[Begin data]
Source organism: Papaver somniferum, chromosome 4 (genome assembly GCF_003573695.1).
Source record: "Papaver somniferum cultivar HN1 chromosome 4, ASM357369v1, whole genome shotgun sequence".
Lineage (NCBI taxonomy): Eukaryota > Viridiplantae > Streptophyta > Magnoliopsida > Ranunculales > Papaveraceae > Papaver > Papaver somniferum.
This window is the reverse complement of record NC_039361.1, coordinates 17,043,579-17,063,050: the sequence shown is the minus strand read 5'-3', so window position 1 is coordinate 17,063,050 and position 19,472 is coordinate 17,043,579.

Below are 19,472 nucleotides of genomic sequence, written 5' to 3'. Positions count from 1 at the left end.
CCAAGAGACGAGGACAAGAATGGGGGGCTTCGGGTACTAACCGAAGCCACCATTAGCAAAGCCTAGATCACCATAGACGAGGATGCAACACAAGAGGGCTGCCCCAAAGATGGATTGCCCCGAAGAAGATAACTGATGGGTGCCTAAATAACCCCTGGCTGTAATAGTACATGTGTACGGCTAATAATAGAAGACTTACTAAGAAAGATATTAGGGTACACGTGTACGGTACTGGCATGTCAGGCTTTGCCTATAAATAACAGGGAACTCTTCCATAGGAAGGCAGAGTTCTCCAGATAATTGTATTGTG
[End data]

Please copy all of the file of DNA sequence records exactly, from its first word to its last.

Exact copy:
Source organism: Papaver somniferum, chromosome 4 (genome assembly GCF_003573695.1).
Source record: "Papaver somniferum cultivar HN1 chromosome 4, ASM357369v1, whole genome shotgun sequence".
Lineage (NCBI taxonomy): Eukaryota > Viridiplantae > Streptophyta > Magnoliopsida > Ranunculales > Papaveraceae > Papaver > Papaver somniferum.
This window is the reverse complement of record NC_039361.1, coordinates 17,043,579-17,063,050: the sequence shown is the minus strand read 5'-3', so window position 1 is coordinate 17,063,050 and position 19,472 is coordinate 17,043,579.

Below are 19,472 nucleotides of genomic sequence, written 5' to 3'. Positions count from 1 at the left end.
CCAAGAGACGAGGACAAGAATGGGGGGCTTCGGGTACTAACCGAAGCCACCATTAGCAAAGCCTAGATCACCATAGACGAGGATGCAACACAAGAGGGCTGCCCCAAAGATGGATTGCCCCGAAGAAGATAACTGATGGGTGCCTAAATAACCCCTGGCTGTAATAGTACATGTGTACGGCTAATAATAGAAGACTTACTAAGAAAGATATTAGGGTACACGTGTACGGTACTGGCATGTCAGGCTTTGCCTATAAATAACAGGGAACTCTTCCATAGGAAGGCAGAGTTCTCCAGATAATTGTATTGTG